Tyre question

That's a very interesting question.

Most people think tyres are held in place, against air pressure inside, by the strength of the bead. In other words, they imagine that the bead resists expansion as the tyre inflates. Following on this, they then ask questions about the relative strengths of steel and rope (kevlar) beads.

Tyres are not held in place by the bead resisting expansion. The bead is merely there to position the tyre in a groove inside the rim.

The tyre is designed in such a way that it shrinks with inflation and it is thus held onto the rim with a constricting force. You can cut the bead in several places and provided you didn't damage the casing of the tyre itself, you can safely inflate it and ride it. It will not pop off or explode.
It's tubs that shrink with inflation, although this alone isn't enough to stop them rolling off and they still need glue, shellac or double-sided tape for security. It's true that wired-on tyres will generally stay in place if the beads are cut, since the bead is trapped in position under the hook of the rim (I'll ignore archaic non-hook bead rims). A severe kink in the bead can prevent it seating and then it will pop off - common when people try to coil wire bead tyres for posting and mess it up, or with bad batches of Schwalbe Marathons.
 
Location
Loch side.
It's tubs that shrink with inflation, although this alone isn't enough to stop them rolling off and they still need glue, shellac or double-sided tape for security. It's true that wired-on tyres will generally stay in place if the beads are cut, since the bead is trapped in position under the hook of the rim (I'll ignore archaic non-hook bead rims). A severe kink in the bead can prevent it seating and then it will pop off - common when people try to coil wire bead tyres for posting and mess it up, or with bad batches of Schwalbe Marathons.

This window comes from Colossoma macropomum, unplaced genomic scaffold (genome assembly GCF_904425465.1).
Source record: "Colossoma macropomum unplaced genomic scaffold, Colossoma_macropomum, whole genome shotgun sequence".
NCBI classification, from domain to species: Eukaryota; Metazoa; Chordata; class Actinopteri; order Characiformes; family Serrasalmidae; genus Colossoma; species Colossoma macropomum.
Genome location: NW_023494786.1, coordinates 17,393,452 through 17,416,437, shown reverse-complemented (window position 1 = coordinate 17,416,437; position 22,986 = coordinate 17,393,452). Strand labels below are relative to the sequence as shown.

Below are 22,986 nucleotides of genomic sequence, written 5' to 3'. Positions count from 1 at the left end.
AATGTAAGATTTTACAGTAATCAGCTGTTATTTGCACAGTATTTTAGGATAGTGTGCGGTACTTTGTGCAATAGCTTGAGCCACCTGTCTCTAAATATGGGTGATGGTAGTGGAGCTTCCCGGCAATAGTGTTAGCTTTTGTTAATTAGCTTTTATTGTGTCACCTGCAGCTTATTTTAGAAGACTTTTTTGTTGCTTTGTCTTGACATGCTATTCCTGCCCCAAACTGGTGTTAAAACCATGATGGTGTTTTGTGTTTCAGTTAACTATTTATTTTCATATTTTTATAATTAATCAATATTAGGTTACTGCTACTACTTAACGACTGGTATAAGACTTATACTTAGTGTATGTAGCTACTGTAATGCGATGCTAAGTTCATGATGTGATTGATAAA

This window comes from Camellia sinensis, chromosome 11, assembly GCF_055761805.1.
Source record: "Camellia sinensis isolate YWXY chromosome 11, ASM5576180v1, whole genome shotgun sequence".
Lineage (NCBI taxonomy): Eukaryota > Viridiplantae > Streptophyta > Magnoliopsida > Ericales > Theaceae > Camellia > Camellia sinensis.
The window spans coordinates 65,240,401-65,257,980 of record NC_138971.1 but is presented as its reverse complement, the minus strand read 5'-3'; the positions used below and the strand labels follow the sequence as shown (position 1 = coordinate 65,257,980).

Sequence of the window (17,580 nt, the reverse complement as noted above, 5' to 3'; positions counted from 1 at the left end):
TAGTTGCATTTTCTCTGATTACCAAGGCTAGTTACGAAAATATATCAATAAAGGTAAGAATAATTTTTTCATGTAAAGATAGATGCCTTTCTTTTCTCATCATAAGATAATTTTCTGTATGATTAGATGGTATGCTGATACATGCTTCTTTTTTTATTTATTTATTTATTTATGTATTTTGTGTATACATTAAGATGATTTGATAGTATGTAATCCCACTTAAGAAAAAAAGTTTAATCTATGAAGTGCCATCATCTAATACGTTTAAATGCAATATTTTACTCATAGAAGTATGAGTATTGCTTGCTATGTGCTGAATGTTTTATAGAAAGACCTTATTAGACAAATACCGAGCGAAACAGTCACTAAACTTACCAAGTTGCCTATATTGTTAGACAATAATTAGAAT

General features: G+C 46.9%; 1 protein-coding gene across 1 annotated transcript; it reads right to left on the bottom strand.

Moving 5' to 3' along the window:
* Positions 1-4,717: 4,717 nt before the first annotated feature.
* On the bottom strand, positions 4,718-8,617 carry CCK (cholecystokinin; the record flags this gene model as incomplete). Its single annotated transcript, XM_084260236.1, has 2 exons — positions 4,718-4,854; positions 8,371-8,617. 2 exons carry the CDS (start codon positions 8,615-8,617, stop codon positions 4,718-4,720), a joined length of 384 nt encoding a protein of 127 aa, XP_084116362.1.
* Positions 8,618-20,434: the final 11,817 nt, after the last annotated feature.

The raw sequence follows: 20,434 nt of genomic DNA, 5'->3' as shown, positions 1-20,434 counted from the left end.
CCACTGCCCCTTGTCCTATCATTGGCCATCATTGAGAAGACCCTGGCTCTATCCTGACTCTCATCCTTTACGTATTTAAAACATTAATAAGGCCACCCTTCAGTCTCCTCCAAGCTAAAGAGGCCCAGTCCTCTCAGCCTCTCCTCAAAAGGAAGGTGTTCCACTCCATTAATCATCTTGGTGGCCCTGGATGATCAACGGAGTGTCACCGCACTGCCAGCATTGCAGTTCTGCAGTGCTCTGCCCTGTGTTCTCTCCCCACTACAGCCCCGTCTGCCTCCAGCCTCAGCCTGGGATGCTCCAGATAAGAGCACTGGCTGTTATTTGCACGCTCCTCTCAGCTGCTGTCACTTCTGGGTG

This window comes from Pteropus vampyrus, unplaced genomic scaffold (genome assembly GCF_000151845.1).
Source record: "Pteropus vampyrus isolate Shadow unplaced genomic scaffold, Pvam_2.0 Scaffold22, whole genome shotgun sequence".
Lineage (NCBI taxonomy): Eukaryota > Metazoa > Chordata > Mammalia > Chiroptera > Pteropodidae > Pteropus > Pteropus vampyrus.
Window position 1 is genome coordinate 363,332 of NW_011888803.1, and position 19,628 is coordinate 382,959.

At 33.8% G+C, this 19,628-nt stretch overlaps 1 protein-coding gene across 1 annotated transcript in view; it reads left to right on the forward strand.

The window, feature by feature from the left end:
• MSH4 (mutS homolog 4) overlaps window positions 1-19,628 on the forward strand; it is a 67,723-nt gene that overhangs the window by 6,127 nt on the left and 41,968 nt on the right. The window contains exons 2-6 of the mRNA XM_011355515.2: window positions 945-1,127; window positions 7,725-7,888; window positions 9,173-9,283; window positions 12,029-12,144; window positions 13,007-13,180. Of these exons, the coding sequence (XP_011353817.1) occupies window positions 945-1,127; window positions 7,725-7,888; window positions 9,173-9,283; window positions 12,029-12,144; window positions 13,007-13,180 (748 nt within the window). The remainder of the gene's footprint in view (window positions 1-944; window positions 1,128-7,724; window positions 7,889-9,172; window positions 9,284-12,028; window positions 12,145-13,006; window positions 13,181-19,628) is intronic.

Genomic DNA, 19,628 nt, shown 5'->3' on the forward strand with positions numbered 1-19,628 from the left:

Clinchers also shrink with inflation, but less so than tubs, since approximately 1/4 of the tyre is removed, had it been a tubular.
For the benefit of watchers, tyre shrink longitudinally because the diameter decreases. They don't shrink because the cross-section decreases.
 

youngoldbloke

The older I get, the faster I used to be ...
The conti 4 seasons folders are about 45 or so but with Markdown they are 35 , they are for my GF commuter and she gets around a bit so with the winter on its way she needs better tyres than were fitted by trek when she bought it , I may go with these folders ,
Good price - where are you buying them from?
 

Cavalol

Guru
Location
Chester
Meant to check for a thread about folding tyres before I bought some, but got sent a link to Planet X who had brand new Vittoria Morsa 29x2.3 for £20 the pair, plus postage...

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That's far too good to say no to, so ordered them and finally got round to fitting yesterday. As someone said, fitting for the first time was a bit hard, because of the way they've been folded I think. Say first time, because I nipped one tube and had it to come off again. Anyhow, they seem mega value for money and a very brief (3 mile) test ride on tarmac today in the rain, they seemed to roll very well and I felt confident in them. Have heard their off road (mud gripping) ability is spot on, had Maxxis before this and had struggled to get any replacements in 2.3. The Maxxis were great off road, really shifted the mud without having to stop to clear it off so I'll be happy if these match or better them.

What's previously put me off folders is the thin walls, concerned about getting pinch punctures on rocks etc, plus all the 'big name' folders I'd seen second hand seemed to have the side wall consistency of damp bog roll and they never seemed to last long. Swapping the Maxxis back to front occasionally saw some pretty good life out of them, getting on for 3 years as it went, though the front eventually succumbed and the side wall went coming home from work one day. Luckily, I managed to put an inner tube patch on the inner wall of the tyre and it got me home with a replacement inner tube too.
 
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